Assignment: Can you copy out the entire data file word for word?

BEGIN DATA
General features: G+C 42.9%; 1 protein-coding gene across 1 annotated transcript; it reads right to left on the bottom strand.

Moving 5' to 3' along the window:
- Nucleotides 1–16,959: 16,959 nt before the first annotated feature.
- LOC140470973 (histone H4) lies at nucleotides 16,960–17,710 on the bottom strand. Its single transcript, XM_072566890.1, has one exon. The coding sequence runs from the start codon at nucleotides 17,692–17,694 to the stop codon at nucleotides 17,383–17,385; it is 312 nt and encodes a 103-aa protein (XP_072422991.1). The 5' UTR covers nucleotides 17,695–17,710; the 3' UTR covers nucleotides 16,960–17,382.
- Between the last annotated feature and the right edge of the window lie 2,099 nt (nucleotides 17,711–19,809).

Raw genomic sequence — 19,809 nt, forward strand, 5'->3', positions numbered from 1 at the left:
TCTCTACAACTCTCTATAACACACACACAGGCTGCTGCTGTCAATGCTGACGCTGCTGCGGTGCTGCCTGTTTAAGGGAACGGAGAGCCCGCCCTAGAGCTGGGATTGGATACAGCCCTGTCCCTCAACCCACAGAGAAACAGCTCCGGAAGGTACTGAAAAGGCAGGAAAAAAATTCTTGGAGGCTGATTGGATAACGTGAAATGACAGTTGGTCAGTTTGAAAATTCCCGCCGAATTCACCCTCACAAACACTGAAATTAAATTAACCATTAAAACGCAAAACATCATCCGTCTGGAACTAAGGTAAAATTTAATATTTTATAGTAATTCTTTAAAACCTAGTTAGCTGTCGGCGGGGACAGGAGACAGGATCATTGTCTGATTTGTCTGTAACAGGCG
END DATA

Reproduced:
General features: G+C 42.9%; 1 protein-coding gene across 1 annotated transcript; it reads right to left on the bottom strand.

Moving 5' to 3' along the window:
- Nucleotides 1–16,959: 16,959 nt before the first annotated feature.
- LOC140470973 (histone H4) lies at nucleotides 16,960–17,710 on the bottom strand. Its single transcript, XM_072566890.1, has one exon. The coding sequence runs from the start codon at nucleotides 17,692–17,694 to the stop codon at nucleotides 17,383–17,385; it is 312 nt and encodes a 103-aa protein (XP_072422991.1). The 5' UTR covers nucleotides 17,695–17,710; the 3' UTR covers nucleotides 16,960–17,382.
- Between the last annotated feature and the right edge of the window lie 2,099 nt (nucleotides 17,711–19,809).

Raw genomic sequence — 19,809 nt, forward strand, 5'->3', positions numbered from 1 at the left:
TCTCTACAACTCTCTATAACACACACACAGGCTGCTGCTGTCAATGCTGACGCTGCTGCGGTGCTGCCTGTTTAAGGGAACGGAGAGCCCGCCCTAGAGCTGGGATTGGATACAGCCCTGTCCCTCAACCCACAGAGAAACAGCTCCGGAAGGTACTGAAAAGGCAGGAAAAAAATTCTTGGAGGCTGATTGGATAACGTGAAATGACAGTTGGTCAGTTTGAAAATTCCCGCCGAATTCACCCTCACAAACACTGAAATTAAATTAACCATTAAAACGCAAAACATCATCCGTCTGGAACTAAGGTAAAATTTAATATTTTATAGTAATTCTTTAAAACCTAGTTAGCTGTCGGCGGGGACAGGAGACAGGATCATTGTCTGATTTGTCTGTAACAGGCG